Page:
Southern California Gas Co., the largest gas utility in the U.S., has announced a massive plan to deliver green hydrogen into the Los Angeles area from parts of the state that have abundant renewable energy resources.
The Angeles Link would deliver green hydrogen equivalent to a quarter of the natural gas SoCalGas delivers today, replacing up to 3 million gallons of diesel per day in the region’s trucking industry and convert up to four natural gas power plants to hydrogen.
SoCalGas has a target of 2045 to achieve net zero greenhouse gas emissions in its operations by 2045, a goal it expects to achieve by supplying its 22 million customers with green hydrogen and gas produced from organic waste.
Green hydrogen is produced by splitting water into hydrogen and oxygen with electrolysers powered with renewable energy. It produces no greenhouse gas emissions and allows for the decarbonisation of heavy industry as well as being a solution for transport, home heating and cooking, and energy storage.
Green hydrogen’s only drawback today is its relatively high price compared with so-called grey hydrogen produced in the traditional manner from fossil fuels, usually natural gas. While the price of green hydrogen is expected to reach parity with grey before the end of the decade, it will be achieved more quickly with larger-scale projects.
“Economies of scale are important to bring down the cost of the delivered hydrogen,” Neil Navin, vice president of clean energy innovations at SoCalGas, told Reuters. “That’s the importance we see in our project. Delivering hydrogen at scale will help to reduce that cost.”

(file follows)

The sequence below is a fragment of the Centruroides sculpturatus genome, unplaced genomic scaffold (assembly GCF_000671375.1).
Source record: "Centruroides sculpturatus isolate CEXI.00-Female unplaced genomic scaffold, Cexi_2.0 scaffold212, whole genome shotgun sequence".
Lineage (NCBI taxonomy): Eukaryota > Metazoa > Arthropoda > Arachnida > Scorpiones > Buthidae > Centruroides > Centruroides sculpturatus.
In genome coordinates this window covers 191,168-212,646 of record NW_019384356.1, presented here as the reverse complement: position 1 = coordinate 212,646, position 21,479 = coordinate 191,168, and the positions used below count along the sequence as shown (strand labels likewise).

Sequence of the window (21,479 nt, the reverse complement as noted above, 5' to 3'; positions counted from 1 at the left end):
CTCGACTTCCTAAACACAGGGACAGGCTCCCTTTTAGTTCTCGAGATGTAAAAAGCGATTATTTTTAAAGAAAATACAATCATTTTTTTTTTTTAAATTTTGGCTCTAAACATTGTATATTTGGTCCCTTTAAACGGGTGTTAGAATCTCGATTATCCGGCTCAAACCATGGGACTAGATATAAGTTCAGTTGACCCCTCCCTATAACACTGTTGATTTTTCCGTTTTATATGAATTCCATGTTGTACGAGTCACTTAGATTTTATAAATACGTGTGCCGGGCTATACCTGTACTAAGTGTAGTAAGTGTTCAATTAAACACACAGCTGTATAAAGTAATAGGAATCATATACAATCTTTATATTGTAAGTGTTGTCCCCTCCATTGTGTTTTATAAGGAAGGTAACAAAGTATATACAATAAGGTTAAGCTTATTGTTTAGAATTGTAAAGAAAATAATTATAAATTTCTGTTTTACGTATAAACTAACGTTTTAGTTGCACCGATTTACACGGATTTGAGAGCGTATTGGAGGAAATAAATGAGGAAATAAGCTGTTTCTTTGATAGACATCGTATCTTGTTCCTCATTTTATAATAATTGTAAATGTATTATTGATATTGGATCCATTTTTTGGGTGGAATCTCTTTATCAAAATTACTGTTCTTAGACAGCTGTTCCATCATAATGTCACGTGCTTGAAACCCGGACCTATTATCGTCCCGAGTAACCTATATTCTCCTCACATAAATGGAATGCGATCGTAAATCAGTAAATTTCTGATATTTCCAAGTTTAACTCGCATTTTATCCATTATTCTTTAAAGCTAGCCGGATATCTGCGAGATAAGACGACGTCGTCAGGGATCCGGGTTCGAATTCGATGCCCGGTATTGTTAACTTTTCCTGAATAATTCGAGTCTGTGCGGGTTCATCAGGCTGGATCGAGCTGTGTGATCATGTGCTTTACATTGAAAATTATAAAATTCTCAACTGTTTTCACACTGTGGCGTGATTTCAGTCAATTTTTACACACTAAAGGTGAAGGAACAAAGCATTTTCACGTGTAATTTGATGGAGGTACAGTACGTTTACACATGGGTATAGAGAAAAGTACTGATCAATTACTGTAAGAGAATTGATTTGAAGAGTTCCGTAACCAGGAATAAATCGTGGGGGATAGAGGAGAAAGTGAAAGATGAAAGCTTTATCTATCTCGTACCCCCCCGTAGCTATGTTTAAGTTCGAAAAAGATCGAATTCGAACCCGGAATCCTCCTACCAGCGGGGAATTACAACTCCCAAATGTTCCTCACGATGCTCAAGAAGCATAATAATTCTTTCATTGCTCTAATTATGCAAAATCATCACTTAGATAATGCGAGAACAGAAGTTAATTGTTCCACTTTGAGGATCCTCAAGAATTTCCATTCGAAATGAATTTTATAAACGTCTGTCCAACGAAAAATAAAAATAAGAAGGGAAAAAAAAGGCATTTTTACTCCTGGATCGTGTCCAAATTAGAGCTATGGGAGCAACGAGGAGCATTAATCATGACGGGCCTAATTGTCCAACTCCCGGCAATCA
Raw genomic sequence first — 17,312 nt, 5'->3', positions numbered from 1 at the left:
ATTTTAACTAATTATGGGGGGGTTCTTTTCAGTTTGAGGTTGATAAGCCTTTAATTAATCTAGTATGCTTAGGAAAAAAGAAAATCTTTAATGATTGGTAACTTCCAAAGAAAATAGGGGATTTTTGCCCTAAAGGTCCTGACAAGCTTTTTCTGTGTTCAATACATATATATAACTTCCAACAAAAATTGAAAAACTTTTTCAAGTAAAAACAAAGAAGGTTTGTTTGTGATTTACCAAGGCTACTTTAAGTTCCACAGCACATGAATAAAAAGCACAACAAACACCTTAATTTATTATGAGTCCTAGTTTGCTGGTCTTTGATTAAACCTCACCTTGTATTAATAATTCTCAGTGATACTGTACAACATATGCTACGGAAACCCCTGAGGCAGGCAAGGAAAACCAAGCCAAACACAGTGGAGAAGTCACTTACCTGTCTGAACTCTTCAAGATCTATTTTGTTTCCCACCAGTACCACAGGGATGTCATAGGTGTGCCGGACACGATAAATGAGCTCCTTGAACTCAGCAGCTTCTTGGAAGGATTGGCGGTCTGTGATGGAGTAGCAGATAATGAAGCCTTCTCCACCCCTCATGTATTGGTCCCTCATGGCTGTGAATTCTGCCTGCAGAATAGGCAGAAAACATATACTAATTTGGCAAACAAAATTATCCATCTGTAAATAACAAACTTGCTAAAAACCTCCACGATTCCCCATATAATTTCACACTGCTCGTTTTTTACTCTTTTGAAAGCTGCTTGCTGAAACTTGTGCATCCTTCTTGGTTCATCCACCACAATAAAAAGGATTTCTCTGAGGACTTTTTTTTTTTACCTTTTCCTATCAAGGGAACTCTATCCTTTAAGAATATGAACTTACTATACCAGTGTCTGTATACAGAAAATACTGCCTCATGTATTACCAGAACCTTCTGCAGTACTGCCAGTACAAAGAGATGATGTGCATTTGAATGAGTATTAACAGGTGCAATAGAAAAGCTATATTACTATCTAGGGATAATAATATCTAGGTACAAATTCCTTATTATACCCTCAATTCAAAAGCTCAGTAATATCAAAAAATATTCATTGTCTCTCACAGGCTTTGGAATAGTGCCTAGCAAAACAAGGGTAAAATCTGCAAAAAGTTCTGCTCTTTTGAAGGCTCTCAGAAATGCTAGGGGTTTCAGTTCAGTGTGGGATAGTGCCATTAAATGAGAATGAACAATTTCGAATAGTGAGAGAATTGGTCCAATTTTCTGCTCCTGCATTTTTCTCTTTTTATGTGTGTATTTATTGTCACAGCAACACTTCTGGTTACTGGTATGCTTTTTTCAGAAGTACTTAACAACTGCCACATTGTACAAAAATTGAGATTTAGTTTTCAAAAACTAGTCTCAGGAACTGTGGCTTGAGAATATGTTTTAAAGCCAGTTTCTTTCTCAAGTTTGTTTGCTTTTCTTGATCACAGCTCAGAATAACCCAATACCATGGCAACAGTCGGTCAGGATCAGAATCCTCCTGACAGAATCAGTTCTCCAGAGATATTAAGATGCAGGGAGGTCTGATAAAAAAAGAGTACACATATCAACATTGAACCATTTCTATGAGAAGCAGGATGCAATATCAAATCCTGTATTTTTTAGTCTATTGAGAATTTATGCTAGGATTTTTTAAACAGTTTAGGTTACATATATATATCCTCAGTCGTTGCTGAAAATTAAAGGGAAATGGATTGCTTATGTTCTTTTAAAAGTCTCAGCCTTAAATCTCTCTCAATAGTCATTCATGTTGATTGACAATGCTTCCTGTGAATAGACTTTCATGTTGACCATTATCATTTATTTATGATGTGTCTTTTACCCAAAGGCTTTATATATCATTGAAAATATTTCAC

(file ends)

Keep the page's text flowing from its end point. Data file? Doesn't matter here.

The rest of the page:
In California, an initiative of the Green Hydrogen Coalition called HyDeal Los Angeles aims to make green hydrogen cost competitive with traditional fuels and achieve a price of $1.50/kg by 2030. A separate organisation, the Green Hydrogen Catapult, is working to the lower the cost of the clean fuel below $2/kg.
SoCalGas first launched a power-to-gas hydrogen demonstration project in 2015 and currently has 10 hydrogen pilot projects in development. It has also demonstrated a hydrogen home microgrid and is testing moving hydrogen through existing natural gas infrastructure.
The sunshine state is also a leader in hydrogen refuelling infrastructure. It has more than 50 retail refuelling sites, 11 under construction, and a further 30 awaiting permitting with 11 more proposed. The rest of North America only has about 25.
California also announced earlier this month plans to double its hydrogen fuel cell bus fleet, which has already covered more than 5.5 million miles.
The largest U.S. state is also angling for a share of a proposed $8 billion the U.S. Department of Energy is looking to deploy to create regional clean hydrogen hubs.
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